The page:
IITA lake and forest. Photo by IITA.

In 2010, the International Year of Biodiversity, a new project began at IITA to enhance biodiversity and restore IITA’s Forest. Coincidentally, the United Nations (UN) declared 2011 as the International Year of Forests, and the IITA–Leventis Project is preparing to plant over 30,000 saplings of indigenous tree species this year to restore native forests.

The IITA campus (1000 ha) in Ibadan, Nigeria, now largely within the city limits of Ibadan, was acquired in 1965. The land was mostly bush, interspersed with field crops and 26 villages, whose occupants were relocated. After campus construction and the allocation of fields for crop research, about a third of the site—some 350 ha—was left untouched. In 1987, campus residents created pathways through this regenerating post-abandonment secondary forest, resulting in the Forest Trails we still enjoy today.

After more than 45 years as a reserve, and with continuing loss of forest in southwest Nigeria, this area has become an increasingly important refuge for many plants and animals that were once widespread. Together with an artificial lake at the west margin, the IITA Forest shelters a wealth of animal and plant species and provides a habitat for biodiversity in Nigeria.


The IITA–Leventis Forest Restoration Project aims to:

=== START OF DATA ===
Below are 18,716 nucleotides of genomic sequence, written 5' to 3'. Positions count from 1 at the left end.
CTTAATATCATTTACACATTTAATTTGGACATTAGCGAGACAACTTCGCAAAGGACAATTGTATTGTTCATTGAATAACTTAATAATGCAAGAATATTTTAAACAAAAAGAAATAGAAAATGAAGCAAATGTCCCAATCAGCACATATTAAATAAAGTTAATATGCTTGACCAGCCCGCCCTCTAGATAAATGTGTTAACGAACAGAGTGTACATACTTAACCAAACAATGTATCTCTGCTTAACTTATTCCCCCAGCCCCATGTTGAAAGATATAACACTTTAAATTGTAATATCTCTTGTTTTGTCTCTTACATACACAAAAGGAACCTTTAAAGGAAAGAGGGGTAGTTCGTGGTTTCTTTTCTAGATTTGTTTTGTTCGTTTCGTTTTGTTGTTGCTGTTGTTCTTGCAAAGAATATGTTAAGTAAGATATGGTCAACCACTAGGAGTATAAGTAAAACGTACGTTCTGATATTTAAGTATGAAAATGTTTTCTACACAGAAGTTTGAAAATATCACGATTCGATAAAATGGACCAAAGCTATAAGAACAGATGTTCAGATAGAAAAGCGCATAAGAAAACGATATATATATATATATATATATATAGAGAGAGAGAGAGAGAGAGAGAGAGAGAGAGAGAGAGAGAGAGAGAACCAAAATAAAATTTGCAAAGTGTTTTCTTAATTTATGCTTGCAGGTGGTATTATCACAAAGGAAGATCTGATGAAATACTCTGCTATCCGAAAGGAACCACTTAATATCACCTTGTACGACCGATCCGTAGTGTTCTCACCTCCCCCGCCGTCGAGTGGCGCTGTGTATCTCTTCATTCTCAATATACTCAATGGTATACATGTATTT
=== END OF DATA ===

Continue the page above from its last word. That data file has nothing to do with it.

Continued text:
-Restore the existing forest by removing invasive exotic species, such as Chromolaena odorata, Delonix regia, Gliricidia sepium, Leucaena leucocephala, and Tithonia diversifolia, and replanting the area with indigenous species from seeds, wildlings, and cuttings.

-Protect the IITA Forest against disturbance and theft, in particular, against hunting for bush meat and the collection of medicinal plant parts.

-Catalog the biodiversity of the forested areas, mainly in terms of birds, butterflies, and medicinal plants, and monitor changes.

Junonia cymodoce basking in the sun. Photo by Sz. Safian.
Junonia cymodoce basking in the sun. Photo by Sz. Safian.

-Replant the east bank of the lake with indigenous tree species and carry out research into reforestation techniques.

-Engage in conservation educational activities, especially with young people, to raise awareness of the need to protect forests.

-Form local, regional, and international partnerships in tropical forest conservation, research, and education activities.